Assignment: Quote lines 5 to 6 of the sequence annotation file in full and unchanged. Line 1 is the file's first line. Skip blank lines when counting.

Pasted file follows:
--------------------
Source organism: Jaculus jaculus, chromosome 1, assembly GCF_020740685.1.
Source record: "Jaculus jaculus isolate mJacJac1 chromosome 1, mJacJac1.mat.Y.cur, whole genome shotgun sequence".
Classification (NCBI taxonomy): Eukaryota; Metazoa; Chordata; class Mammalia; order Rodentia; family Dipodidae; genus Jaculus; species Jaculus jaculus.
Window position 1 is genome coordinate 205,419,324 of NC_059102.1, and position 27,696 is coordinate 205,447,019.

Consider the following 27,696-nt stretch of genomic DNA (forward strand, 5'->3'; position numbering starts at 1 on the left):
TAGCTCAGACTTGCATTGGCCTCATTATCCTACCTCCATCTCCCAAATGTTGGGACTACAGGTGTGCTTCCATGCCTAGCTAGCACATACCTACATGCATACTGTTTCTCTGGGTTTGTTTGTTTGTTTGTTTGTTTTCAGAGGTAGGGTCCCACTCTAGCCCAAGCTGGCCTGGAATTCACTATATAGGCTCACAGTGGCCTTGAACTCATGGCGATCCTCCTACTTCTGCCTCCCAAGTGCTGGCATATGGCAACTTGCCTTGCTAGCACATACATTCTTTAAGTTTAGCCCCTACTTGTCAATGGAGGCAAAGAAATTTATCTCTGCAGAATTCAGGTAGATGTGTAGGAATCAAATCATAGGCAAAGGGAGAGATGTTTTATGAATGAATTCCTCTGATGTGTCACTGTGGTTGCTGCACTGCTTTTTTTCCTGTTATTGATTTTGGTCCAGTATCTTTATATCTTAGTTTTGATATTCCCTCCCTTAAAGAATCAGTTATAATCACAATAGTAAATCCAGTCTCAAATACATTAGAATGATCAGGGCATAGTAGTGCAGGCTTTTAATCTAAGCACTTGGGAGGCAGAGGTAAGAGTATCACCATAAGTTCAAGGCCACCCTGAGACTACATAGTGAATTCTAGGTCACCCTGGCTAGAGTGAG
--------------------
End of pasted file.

Consider the following 27,696-nt stretch of genomic DNA (forward strand, 5'->3'; position numbering starts at 1 on the left):
TAGCTCAGACTTGCATTGGCCTCATTATCCTACCTCCATCTCCCAAATGTTGGGACTACAGGTGTGCTTCCATGCCTAGCTAGCACATACCTACATGCATACTGTTTCTCTGGGTTTGTTTGTTTGTTTGTTTGTTTTCAGAGGTAGGGTCCCACTCTAGCCCAAGCTGGCCTGGAATTCACTATATAGGCTCACAGTGGCCTTGAACTCATGGCGATCCTCCTACTTCTGCCTCCCAAGTGCTGGCATATGGCAACTTGCCTTGCTAGCACATACATTCTTTAAGTTTAGCCCCTACTTGTCAATGGAGGCAAAGAAATTTATCTCTGCAGAATTCAGGTAGATGTGTAGGAATCAAATCATAGGCAAAGGGAGAGATGTTTTATGAATGAATTCCTCTGATGTGTCACTGTGGTTGCTGCACTGCTTTTTTTCCTGTTATTGATTTTGGTCCAGTATCTTTATATCTTAGTTTTGATATTCCCTCCCTTAAAGAATCAGTTATAATCACAATAGTAAATCCAGTCTCAAATACATTAGAATGATCAGGGCATAGTAGTGCAGGCTTTTAATCTAAGCACTTGGGAGGCAGAGGTAAGAGTATCACCATAAGTTCAAGGCCACCCTGAGACTACATAGTGAATTCTAGGTCACCCTGGCTAGAGTGAG